Superficial ICD occurs when the inert gas breathed by a diver diffuses more slowly into the body than the gas surrounding the body. Because this requires being surrounded by a gas with a high diffusivity it is most often seen in saturation divers breathing air or a low-helium content gas in a heliox environment. This can theoretically occur in diving and is the reason that new mixed-gas divers are told to avoid using a suit-inflation gas containing helium (besides that fact that it has low thermal conductivity i.e. its cold!). 

Helium has a diffusivity that’s approximately 2.65 times that of nitrogen (Lambertson, 1989), and because of that disparity it can diffuse into the skin quickly while nitrogen diffuses more slowly. The slow diffusion of nitrogen from the fluids and tissues of the body while the helium saturates the skin can cause supersaturation in some superficial tissues that can result in gas bubble formation. These gas bubbles can cause painful, red lesions on the skin, but the phenomenon does not occur when the gases are reversed and the breathing gas has a greater diffusivity. 

Figure by InDepth.

If ICD is a concept you’ve encountered before it’s likely deep tissue ICD that you’ve been exposed to. This second type of ICD occurs when one breathing gas is exchanged for another of different diffusivity, as in a gas switch from say a nitrox travel gas to a trimix bottom mix or from a trimix bottom mix to a nitrox decompression gas. As with superficial ICD, this occurs when a gas with high diffusivity is transported into a tissue more rapidly than a slower-diffusing gas is transported out. The result is the same: supersaturation of some tissues and bubble formation. These bubbles can cause itching followed by joint pain and have been more recently associated with inner-ear decompression sickness, although the bubble formation could contribute to other types of decompression sickness as well.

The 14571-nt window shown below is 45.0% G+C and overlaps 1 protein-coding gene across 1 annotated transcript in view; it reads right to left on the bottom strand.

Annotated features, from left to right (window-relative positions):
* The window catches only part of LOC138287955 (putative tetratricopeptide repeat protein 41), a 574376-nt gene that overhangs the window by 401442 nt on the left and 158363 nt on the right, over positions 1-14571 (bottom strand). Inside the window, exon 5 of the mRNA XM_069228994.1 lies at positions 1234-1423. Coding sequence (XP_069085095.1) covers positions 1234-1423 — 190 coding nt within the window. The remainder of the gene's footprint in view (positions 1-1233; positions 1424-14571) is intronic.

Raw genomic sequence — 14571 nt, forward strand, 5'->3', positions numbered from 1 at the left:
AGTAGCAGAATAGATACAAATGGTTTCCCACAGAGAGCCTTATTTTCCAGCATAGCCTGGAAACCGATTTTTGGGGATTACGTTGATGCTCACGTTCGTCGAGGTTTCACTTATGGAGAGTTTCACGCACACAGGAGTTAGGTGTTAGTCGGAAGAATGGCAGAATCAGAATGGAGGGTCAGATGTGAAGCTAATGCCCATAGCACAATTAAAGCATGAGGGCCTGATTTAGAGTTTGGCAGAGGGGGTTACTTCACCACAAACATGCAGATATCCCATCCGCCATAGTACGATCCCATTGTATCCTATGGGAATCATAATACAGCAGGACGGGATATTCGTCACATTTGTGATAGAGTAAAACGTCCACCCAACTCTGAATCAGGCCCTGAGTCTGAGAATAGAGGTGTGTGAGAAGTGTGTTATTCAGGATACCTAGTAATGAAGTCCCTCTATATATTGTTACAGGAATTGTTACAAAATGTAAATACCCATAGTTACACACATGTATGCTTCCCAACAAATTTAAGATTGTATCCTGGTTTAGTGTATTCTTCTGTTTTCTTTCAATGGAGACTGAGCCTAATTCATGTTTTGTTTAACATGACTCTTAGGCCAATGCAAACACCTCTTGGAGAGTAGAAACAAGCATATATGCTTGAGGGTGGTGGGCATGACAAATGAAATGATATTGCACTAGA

The Research

Quantifying the risk of ICD and identifying cases of decompression sickness (DCS) that resulted from ICD rather than other risk factors can be difficult, but there is significant research correlating several proposed mechanisms to increased bubble counts and DCS in human and animal models. Like DCS, ICD is fairly well accepted academically on a correlational basis, but the specific mechanisms require additional research to confirm.